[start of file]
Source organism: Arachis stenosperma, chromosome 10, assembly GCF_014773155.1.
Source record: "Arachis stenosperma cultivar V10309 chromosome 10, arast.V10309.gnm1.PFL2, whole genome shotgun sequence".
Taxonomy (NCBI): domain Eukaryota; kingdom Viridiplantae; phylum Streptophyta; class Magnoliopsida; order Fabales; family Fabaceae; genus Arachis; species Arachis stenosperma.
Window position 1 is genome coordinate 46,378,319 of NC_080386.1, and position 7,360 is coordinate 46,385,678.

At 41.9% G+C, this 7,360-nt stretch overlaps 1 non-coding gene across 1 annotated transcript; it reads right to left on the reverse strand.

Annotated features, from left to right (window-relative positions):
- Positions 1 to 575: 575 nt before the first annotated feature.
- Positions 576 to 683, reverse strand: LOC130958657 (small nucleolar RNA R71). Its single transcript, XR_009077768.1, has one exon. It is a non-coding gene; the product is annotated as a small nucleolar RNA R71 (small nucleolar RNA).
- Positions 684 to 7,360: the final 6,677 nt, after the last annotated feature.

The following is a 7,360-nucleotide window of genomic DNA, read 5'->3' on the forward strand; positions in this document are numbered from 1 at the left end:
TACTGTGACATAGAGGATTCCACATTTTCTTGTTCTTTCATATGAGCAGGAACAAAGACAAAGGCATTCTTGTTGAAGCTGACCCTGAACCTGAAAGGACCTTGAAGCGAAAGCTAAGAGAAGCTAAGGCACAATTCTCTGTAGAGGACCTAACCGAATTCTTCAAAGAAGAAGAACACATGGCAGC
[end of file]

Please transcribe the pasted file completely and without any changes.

Source organism: Arachis stenosperma, chromosome 10, assembly GCF_014773155.1.
Source record: "Arachis stenosperma cultivar V10309 chromosome 10, arast.V10309.gnm1.PFL2, whole genome shotgun sequence".
Taxonomy (NCBI): domain Eukaryota; kingdom Viridiplantae; phylum Streptophyta; class Magnoliopsida; order Fabales; family Fabaceae; genus Arachis; species Arachis stenosperma.
Window position 1 is genome coordinate 46,378,319 of NC_080386.1, and position 7,360 is coordinate 46,385,678.

At 41.9% G+C, this 7,360-nt stretch overlaps 1 non-coding gene across 1 annotated transcript; it reads right to left on the reverse strand.

Annotated features, from left to right (window-relative positions):
- Positions 1 to 575: 575 nt before the first annotated feature.
- Positions 576 to 683, reverse strand: LOC130958657 (small nucleolar RNA R71). Its single transcript, XR_009077768.1, has one exon. It is a non-coding gene; the product is annotated as a small nucleolar RNA R71 (small nucleolar RNA).
- Positions 684 to 7,360: the final 6,677 nt, after the last annotated feature.

The following is a 7,360-nucleotide window of genomic DNA, read 5'->3' on the forward strand; positions in this document are numbered from 1 at the left end:
TACTGTGACATAGAGGATTCCACATTTTCTTGTTCTTTCATATGAGCAGGAACAAAGACAAAGGCATTCTTGTTGAAGCTGACCCTGAACCTGAAAGGACCTTGAAGCGAAAGCTAAGAGAAGCTAAGGCACAATTCTCTGTAGAGGACCTAACCGAATTCTTCAAAGAAGAAGAACACATGGCAGC